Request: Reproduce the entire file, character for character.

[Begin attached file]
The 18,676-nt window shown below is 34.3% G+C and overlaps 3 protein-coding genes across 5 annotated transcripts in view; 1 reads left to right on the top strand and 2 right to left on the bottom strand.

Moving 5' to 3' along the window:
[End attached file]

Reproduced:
The 18,676-nt window shown below is 34.3% G+C and overlaps 3 protein-coding genes across 5 annotated transcripts in view; 1 reads left to right on the top strand and 2 right to left on the bottom strand.

Moving 5' to 3' along the window: